Hundreds of students gathered in New Zealand have launched the ” day of “strike of the school for the climate” on Friday, intended to raise the awareness of responsible policy on climate change, and for which the organizers expect over a thousand events in one hundred countries across the planet.
The students were protesting in Wellington on Friday, with placards saying for example “time is melting” or “Act now or swim.”
This mobilization is inspired by the teenaged Greta Thunberg, a Swedish 16-year-old wielding only every Friday since the summer her sign the “strike of the school for the climate” in front of the Parliament in Stockholm. It was followed in a few countries, notably in Belgium, or in Germany, where the young people expressed by the thousands.
The “strike world” for the future of this Friday is provided “in 1.769 locations and 112 countries,” tweeted Greta Thunberg. The list posted on the website of his movement, FridaysforFuture, had surpassed the 2,000 places, with Italy, France and Germany lead the pack.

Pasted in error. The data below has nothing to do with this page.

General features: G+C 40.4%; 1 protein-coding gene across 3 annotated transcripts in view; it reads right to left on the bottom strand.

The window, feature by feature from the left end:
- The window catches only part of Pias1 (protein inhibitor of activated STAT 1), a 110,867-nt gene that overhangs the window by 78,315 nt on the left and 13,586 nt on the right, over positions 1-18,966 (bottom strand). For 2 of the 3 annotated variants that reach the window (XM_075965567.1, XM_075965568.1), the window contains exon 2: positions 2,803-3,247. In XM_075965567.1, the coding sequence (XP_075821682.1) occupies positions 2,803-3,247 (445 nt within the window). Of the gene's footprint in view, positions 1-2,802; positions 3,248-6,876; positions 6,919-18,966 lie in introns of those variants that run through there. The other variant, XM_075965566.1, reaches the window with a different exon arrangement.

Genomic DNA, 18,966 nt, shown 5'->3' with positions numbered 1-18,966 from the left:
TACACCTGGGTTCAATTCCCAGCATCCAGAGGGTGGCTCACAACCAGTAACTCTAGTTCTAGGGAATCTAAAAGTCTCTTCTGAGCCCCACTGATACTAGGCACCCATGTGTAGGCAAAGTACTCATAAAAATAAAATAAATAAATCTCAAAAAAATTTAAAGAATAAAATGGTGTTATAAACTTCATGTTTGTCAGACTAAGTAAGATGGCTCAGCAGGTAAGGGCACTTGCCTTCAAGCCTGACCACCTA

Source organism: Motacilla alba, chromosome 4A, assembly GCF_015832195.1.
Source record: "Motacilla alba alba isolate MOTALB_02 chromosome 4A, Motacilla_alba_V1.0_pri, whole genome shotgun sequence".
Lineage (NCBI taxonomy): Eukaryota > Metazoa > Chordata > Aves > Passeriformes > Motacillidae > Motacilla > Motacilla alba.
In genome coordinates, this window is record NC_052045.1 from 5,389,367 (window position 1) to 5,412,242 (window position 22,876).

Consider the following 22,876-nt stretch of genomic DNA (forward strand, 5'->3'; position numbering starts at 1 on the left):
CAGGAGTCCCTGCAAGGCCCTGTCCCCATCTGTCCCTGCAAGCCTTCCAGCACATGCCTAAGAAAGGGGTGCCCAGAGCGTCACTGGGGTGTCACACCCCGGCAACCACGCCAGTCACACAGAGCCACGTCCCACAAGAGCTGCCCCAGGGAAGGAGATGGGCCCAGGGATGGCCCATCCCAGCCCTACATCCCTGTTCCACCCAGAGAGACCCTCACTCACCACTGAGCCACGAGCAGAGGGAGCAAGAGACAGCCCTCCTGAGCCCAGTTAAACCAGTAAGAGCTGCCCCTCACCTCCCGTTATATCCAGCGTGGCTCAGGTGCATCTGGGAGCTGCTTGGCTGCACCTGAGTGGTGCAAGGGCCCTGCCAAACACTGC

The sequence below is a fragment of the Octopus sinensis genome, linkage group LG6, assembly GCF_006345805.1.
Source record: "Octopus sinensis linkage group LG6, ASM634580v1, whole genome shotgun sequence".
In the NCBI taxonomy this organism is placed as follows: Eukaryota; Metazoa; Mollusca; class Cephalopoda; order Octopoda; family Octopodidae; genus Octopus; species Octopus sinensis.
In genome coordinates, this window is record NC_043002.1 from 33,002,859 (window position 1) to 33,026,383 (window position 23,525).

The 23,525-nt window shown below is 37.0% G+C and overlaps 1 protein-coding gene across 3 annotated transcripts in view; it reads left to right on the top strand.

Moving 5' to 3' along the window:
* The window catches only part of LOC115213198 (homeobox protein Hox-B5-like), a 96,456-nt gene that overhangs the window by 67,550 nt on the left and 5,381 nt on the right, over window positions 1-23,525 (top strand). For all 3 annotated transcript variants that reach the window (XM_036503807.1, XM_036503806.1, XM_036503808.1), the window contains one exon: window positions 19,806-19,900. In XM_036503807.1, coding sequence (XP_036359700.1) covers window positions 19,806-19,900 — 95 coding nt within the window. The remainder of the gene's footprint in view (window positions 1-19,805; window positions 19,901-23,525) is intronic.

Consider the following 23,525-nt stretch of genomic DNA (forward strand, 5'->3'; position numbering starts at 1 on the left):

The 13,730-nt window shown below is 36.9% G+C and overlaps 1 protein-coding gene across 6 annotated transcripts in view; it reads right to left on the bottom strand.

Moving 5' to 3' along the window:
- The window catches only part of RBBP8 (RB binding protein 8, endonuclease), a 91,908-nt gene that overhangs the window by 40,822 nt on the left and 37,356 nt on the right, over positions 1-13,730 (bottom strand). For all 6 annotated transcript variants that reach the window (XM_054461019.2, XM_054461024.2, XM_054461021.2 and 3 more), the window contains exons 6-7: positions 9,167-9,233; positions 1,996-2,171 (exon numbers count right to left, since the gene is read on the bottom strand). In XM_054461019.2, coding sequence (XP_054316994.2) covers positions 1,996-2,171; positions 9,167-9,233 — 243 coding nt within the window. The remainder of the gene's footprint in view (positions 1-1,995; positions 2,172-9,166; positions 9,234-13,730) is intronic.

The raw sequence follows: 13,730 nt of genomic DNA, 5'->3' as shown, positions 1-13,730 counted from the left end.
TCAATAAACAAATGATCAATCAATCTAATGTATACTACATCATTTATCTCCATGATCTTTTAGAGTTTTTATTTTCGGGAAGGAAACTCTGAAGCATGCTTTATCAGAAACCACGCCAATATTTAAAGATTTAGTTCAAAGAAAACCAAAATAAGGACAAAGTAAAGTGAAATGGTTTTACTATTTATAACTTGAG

“We make strike to tell our governments to do their homework and show us the evidence!”, says the appeal published on Facebook. Namely evidence that the world takes action to limit global warming to a maximum of +2°C relative to pre-industrial times, as provided for by the Paris Agreement.
“We are only at the beginning,” tweeted the young girl, who has been nominated for the Nobel peace prize, 2019. “I believe that the change is on the horizon and that the population will rise up to its future”.
In New Zealand, the initiative of the young people was not to the taste of some teachers and policies. The president of the Association of principal of secondary school, Michael Williams, has estimated that the impact of this action on the climate would be “probably zero”. “We are concerned that students do not lose time that should be dedicated to a good learning”, he advanced.
But the young demonstrators have received support from the First minister, Jacinda Ardern. “Don’t underestimate the power of your voice”, says labour’s 38-year-old students this week in Parliament. “Too often, we affirm that it is necessary to be of voting age, to have an influence. This is not the case,” she assured.